Ghalib said the paper “sounds like the opposition.”
He did not explain what he meant by the term, “opposition.”
A public hearing was held regarding a change to the city’s ordinance on fees for allowing buildings and properties to lay dormant. The city is seeking to increase the fee charged to property owners who do nothing with their property.
In a note to council by the city administration, it was said:
“At present, the ordinance mandates an overly modest fee along with annual exterior inspections. This does nothing by way of encouraging delinquent property owners to utilize the property in a positive way to benefit the community.
“In fact, the City has a significant amount of vacant buildings and parcels that have lain dormant for years and in some case decades. We also have significant commercial property that lays dormant to include in our main business district.
“The proposed amendment will now include vacant lots and escalated fees based on the duration of inactivity for the vacant properties. The revenue generated from these fees will be utilized for community and economic development purposes.
“Attached yard lots and community gardens will not be affected.”
A lengthy discussion was held on another proposal to modify the city’s zoning ordinance to streamline the development review process.
Notably, the final decision would be taken out of the city council’s hands, which would then allow site plans to be approved by the Plan Commission.
City Manager Max Garbarino said this revision will “make it easier for people to redevelop.”
Councilmember Khalil Refai took issue with the elimination of the city council’s role.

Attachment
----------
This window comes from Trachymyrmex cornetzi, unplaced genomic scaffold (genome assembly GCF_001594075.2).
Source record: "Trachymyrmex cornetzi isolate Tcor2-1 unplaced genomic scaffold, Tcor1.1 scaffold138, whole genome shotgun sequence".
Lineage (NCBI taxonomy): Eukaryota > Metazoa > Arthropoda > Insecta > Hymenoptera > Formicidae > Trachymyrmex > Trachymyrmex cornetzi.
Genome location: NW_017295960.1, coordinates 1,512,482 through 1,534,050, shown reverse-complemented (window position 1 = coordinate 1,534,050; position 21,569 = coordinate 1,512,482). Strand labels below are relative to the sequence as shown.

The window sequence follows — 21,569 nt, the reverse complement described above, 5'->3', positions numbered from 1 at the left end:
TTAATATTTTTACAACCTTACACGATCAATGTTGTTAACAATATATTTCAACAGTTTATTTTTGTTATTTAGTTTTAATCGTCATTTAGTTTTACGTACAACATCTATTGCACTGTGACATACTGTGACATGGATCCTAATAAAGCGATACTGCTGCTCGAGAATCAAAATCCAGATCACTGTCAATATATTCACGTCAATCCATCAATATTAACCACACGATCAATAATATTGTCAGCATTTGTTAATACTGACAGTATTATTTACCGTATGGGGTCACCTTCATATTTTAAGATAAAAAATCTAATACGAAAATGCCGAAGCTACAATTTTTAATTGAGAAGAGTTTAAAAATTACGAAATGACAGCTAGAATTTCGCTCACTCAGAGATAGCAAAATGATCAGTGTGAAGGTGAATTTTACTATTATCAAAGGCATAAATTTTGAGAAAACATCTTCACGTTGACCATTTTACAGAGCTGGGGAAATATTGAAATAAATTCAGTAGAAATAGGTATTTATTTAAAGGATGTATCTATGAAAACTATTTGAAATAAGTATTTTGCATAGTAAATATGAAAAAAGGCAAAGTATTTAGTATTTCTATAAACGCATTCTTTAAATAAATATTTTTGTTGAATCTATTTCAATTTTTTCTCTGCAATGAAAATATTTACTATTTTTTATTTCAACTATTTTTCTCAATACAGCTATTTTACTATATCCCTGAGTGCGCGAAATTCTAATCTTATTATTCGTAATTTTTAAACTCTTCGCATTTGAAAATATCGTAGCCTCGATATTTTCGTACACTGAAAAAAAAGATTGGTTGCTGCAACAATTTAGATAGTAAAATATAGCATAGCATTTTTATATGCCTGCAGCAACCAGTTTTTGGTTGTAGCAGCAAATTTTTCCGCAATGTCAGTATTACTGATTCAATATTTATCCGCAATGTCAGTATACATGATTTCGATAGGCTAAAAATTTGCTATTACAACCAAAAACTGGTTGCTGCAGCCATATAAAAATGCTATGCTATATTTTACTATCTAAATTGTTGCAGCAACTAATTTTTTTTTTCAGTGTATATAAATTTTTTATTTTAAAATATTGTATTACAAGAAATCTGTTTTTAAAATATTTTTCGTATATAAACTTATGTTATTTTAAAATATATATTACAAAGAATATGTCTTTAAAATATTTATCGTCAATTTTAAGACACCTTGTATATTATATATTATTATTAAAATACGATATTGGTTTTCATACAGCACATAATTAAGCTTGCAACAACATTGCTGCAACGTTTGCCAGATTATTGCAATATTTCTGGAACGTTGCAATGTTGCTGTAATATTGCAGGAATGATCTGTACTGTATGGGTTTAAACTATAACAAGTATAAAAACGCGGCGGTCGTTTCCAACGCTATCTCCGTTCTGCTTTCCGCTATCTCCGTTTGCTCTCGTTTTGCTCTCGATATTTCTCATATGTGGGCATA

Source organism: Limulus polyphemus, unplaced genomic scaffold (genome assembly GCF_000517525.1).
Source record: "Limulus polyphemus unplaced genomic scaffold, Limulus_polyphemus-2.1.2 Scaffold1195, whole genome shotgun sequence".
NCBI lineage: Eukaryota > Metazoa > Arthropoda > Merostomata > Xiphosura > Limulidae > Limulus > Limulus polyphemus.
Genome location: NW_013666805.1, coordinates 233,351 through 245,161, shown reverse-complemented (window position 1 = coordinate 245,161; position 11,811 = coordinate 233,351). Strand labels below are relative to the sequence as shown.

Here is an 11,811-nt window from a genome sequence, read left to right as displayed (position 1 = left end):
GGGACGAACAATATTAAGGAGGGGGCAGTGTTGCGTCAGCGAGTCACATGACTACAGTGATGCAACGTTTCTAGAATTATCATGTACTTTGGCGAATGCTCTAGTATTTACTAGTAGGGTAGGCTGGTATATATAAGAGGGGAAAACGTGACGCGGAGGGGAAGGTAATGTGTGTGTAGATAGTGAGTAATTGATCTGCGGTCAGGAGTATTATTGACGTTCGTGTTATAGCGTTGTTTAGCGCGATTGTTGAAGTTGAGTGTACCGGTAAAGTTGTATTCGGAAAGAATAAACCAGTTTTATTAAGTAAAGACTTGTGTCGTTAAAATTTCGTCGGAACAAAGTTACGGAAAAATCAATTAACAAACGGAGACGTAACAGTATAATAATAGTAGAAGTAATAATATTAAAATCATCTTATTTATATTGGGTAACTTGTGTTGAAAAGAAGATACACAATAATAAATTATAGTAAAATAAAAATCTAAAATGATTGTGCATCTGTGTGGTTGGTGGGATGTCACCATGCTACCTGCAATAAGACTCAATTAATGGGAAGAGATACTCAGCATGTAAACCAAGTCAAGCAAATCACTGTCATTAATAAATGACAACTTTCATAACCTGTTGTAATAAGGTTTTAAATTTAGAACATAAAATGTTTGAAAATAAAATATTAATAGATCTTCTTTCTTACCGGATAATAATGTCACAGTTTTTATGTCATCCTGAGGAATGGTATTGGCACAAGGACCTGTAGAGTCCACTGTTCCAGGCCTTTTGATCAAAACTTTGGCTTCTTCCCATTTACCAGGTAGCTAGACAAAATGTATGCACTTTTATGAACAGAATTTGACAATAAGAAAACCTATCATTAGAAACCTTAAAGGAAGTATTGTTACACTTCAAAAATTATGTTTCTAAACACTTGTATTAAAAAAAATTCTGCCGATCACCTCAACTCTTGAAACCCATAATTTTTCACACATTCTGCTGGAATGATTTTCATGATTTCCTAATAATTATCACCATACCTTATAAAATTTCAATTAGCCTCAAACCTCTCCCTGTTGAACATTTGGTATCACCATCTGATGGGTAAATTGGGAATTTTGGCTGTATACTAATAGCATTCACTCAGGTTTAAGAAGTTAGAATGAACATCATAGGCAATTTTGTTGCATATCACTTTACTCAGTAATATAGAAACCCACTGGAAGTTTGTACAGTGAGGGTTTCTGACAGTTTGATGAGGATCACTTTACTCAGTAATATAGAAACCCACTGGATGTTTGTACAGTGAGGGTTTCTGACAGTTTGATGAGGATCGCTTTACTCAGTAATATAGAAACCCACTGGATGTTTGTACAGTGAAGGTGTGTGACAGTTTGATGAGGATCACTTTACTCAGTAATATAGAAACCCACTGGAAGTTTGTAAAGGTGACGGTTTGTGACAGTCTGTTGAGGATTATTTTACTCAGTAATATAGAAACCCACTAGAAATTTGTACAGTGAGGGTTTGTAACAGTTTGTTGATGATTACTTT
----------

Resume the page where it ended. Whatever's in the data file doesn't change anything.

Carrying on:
He questioned whether it’s because there is now a “board” that is now a different color of skin.
Mayor Ghalib emphasized that the revision is “for the sake of time.”
Councilmember Mohammed Hassan said he doesn’t want to “give up my right,” as a member of council, regarding the council’s role in site approval.
“Residents elected us to oversee,” Hassan said.
The council agreed to keep the council’s role intact.
The proposal will be revisited at a future meeting.
In another lengthy discussion, the council considered whether to award a contract to Hennessey Engineers for the design and construction of a Jos. Campau water main.
Councilmember Refai took issue with the city having discovered that, at some time in the past, someone filled the old water main with concrete. That discovery was made several months ago, and Refai said the council should have been informed of the fact at that time.
City Manager Garbarino said, of that discovery: “We’re going to discover things … that make you scratch your head.”
He said the point is to move forward.
The contract was approved, but Councilmembers Refai and Mohammed Alsomiri voted in opposition.